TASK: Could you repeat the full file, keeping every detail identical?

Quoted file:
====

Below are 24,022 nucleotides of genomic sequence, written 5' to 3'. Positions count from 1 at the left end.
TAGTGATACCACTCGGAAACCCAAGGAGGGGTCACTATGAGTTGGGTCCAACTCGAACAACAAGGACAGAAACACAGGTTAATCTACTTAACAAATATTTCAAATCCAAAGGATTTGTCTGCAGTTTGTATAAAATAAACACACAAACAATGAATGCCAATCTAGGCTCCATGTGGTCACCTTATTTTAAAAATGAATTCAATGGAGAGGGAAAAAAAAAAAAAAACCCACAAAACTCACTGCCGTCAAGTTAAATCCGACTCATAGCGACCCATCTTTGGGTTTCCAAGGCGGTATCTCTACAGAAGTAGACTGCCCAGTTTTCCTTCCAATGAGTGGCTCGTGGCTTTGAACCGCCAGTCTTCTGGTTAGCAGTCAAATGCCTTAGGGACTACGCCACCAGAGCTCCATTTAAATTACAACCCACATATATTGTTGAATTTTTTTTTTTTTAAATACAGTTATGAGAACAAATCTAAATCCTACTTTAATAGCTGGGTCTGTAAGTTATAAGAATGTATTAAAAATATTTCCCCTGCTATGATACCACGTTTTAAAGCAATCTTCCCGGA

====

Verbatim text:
Below are 24,022 nucleotides of genomic sequence, written 5' to 3'. Positions count from 1 at the left end.
TAGTGATACCACTCGGAAACCCAAGGAGGGGTCACTATGAGTTGGGTCCAACTCGAACAACAAGGACAGAAACACAGGTTAATCTACTTAACAAATATTTCAAATCCAAAGGATTTGTCTGCAGTTTGTATAAAATAAACACACAAACAATGAATGCCAATCTAGGCTCCATGTGGTCACCTTATTTTAAAAATGAATTCAATGGAGAGGGAAAAAAAAAAAAAAACCCACAAAACTCACTGCCGTCAAGTTAAATCCGACTCATAGCGACCCATCTTTGGGTTTCCAAGGCGGTATCTCTACAGAAGTAGACTGCCCAGTTTTCCTTCCAATGAGTGGCTCGTGGCTTTGAACCGCCAGTCTTCTGGTTAGCAGTCAAATGCCTTAGGGACTACGCCACCAGAGCTCCATTTAAATTACAACCCACATATATTGTTGAATTTTTTTTTTTTTAAATACAGTTATGAGAACAAATCTAAATCCTACTTTAATAGCTGGGTCTGTAAGTTATAAGAATGTATTAAAAATATTTCCCCTGCTATGATACCACGTTTTAAAGCAATCTTCCCGGA